I Love It When People Think I’m Wrong and I’m Not

The times they are a-changin’.

This post seems to be older than 18 years—a long time on the internet. It might be outdated.

Every once in a while, some idiot who thinks they know everything questions my authority and is dead wrong. It becomes even more aggravating when said person works under you and despite not know what they’re talking about, they still talk about it anyways. Such is the case of John Bishop (name changed to protect the guilty). My favorite part was when John and his “friends” noted a blatant inaccuracy in your numbers for how many people could listen to the stream at any one time inside the mines network. You stated that the network was more than capable of handling 5000 users at 128kbps. This comes out to 640000kbps, or 640Mbps. This happens to be more than six times the 100Mbps that the Mines LAN runs at, a fact the members of the committee that also work in networking will notice. Even if the LAN is Gigabit this would take a very significant portion of the entire bandwidth available. Just thought we’d point out some problems and technical inaccuracies in the report that was turned into the tech fee committee.”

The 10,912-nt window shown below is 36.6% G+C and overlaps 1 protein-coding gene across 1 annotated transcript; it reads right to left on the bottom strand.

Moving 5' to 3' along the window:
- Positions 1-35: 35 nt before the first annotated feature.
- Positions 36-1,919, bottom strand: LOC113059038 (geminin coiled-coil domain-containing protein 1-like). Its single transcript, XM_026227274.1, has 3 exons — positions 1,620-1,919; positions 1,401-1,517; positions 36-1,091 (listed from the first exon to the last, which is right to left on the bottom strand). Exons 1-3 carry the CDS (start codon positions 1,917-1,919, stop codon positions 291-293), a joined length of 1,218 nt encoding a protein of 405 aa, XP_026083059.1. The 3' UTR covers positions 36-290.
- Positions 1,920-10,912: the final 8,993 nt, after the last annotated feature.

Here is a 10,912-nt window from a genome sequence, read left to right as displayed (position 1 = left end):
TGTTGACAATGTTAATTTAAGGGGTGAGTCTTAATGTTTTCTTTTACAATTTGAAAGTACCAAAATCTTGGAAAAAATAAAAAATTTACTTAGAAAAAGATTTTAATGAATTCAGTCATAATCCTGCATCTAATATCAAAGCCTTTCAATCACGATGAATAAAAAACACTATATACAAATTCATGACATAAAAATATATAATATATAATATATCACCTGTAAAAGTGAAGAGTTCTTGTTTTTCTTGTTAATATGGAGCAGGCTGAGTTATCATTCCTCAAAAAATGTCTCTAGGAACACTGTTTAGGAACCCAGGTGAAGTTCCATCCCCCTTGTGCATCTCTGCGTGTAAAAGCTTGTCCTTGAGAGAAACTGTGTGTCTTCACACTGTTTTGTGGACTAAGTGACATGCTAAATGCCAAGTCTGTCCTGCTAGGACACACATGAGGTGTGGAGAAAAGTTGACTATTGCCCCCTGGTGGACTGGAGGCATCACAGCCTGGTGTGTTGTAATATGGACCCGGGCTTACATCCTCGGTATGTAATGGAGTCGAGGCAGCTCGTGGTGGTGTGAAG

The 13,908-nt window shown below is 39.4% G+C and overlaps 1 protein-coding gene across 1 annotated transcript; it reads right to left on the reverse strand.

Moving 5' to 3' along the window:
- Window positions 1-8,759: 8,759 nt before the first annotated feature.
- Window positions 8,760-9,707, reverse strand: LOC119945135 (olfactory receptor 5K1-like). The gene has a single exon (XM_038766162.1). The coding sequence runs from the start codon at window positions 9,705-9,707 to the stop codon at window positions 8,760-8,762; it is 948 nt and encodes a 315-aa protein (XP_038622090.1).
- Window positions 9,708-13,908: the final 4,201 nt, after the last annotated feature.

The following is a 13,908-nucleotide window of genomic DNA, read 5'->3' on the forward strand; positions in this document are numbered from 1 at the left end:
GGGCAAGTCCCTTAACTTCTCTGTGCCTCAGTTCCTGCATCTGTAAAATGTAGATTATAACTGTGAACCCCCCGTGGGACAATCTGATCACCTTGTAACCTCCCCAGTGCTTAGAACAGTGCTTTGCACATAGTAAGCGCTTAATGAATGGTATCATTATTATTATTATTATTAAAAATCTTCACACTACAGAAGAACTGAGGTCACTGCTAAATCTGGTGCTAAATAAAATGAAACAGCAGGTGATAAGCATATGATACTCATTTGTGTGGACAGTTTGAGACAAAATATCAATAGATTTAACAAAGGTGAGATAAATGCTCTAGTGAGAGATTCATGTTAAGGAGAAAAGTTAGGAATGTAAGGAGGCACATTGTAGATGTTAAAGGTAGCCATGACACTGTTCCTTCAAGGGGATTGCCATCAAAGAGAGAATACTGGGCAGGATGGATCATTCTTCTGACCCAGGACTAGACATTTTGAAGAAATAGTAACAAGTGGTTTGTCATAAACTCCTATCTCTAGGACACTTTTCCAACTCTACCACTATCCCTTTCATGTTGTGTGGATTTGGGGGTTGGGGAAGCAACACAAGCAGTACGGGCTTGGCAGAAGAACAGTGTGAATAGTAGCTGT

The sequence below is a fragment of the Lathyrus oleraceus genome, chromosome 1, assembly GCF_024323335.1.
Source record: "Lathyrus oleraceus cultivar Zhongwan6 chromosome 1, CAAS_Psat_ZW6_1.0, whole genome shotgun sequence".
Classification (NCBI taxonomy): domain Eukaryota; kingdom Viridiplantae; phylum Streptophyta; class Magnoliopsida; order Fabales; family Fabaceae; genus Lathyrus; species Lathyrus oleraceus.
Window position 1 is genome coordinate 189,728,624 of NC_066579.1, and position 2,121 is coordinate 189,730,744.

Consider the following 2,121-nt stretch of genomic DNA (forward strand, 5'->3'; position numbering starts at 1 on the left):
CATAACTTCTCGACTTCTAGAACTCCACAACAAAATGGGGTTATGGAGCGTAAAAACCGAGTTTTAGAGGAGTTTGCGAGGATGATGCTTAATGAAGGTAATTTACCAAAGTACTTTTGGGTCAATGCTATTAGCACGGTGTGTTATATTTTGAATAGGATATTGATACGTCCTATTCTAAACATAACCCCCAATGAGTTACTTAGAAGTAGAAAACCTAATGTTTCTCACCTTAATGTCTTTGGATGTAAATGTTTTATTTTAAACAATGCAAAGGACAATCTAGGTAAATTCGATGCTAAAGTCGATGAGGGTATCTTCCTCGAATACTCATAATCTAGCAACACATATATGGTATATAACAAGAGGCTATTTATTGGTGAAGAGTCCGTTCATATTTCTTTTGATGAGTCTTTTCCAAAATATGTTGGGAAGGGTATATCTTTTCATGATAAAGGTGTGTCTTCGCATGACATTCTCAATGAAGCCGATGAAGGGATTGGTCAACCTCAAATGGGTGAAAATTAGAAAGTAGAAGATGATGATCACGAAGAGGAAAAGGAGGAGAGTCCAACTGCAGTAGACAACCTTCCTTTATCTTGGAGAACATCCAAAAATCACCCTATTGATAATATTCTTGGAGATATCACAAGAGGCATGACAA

While the numbers do look like it would be impossible, it is, in fact, not. Due to the miracle of multicasting. Perhaps the best part is that John was at the meeting with Academic Computing and Networking where they specifically brought up the issue of multicasting and I explicitly said, “Yes, we will have multicasting.”

So what does this teach you? Andrew is always right1

  1. execpt when he’s wrong